In most programs of recovery from drug and alcohol addiction, the emphasis is on the alcoholic or drug addict having the willingness to change their way of life. But what if you are the family member or loved ones of someone suffering from the disease of addiction that, while in that disease, is unwilling to receive professional help? Perhaps they are suffering from a dual-diagnosis of addiction and another mental disorder that makes them incapable of seeking the help they so desperately need. The good news is that there are legal steps you can take in order to get someone the help the need. Implementing assistance from alternative sources such as the Baker Act can help.
The Florida Mental Health Act of 1971, more commonly known as the Baker Act, permits an individual to be institutionalized and examined involuntarily. The bill’s more popular name comes from Florida State Representative Maxine Baker. Rep. Baker sponsored the bill, served as chairperson on the House Committee on Mental Health, and crusaded to reform antiquated mental health laws in the state of Florida. The Baker Act allows for the involuntary psychiatric holding of a person if they either potentially suffer from a mental illness, or if they are threat to the safety of themselves or others. Under the Baker Act, a judge, law enforcement official, doctor, or mental health professional can initiate emergency commitment and examination. Theses emergency examinations can last up to 3 days, and can result in either voluntary placement in an inpatient treatment program, or involuntary placement in an inpatient or intensive outpatient (IOP) program.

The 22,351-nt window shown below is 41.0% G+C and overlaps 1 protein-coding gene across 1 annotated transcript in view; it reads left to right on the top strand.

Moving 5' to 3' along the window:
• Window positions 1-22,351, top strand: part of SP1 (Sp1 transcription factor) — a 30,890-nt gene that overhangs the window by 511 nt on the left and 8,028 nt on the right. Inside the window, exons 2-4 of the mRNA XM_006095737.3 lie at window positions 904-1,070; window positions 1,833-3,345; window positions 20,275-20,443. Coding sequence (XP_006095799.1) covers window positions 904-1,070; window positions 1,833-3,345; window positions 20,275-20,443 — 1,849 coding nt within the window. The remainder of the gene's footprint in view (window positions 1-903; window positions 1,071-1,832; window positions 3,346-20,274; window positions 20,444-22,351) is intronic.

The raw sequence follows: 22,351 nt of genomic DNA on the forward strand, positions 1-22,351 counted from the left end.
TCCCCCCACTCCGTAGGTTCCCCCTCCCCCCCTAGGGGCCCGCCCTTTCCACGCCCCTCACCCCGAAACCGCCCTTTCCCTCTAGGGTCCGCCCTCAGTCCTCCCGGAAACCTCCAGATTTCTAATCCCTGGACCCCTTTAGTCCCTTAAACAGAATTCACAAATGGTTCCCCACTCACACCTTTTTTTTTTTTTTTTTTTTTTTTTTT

The Marchman Act is another Florida Statute similar to the Baker Act that enables family members of someone in need of help to be placed involuntarily in a program if they are unwilling to seek help themselves. For a person to meet the criteria of the Marchman Act in the state of Florida, they must be considered to have lost the power of self-control with regards to substance abuse. The person must also be either a danger to themselves of others, or must be deemed incapable of making a rational decision about seeking help due to impairment from drugs and alcohol. They are then required to complete a court-ordered assessment, which may take up to 5 days, and may be then remanded to a treatment center.
For families dealing with a member who has had a psychotic break with reality due to drug or alcohol abuse, the Baker Act and Marchman Act are powerful tools for people in otherwise hopeless situations. If you have a loved one who is resistant to getting the professional help they need to treat their drug or alcohol dependence, you can petition the courts to invoke the Baker or Marchman Acts on their behalf. It is also important that you speak to someone in the addiction treatment or mental health field before pursuing a course of action, because they can give you some much-needed direction, and even recommend an inpatient of outpatient treatment center for you family member or loved one to attend after their evaluation. The general rule of thumb is that a spouse, family member, relative, guardian, or even 3 adults who have knowledge of the person’s substance abuse can petition the courts for an emergency psychiatric hold under these acts.
If you know someone in Florida who needs immediate help with their addiction, but refuses to get the help they need, you can contact us here at Drug Treatment Center Finder to speak to a professional in the field of addiction and dual-diagnosis.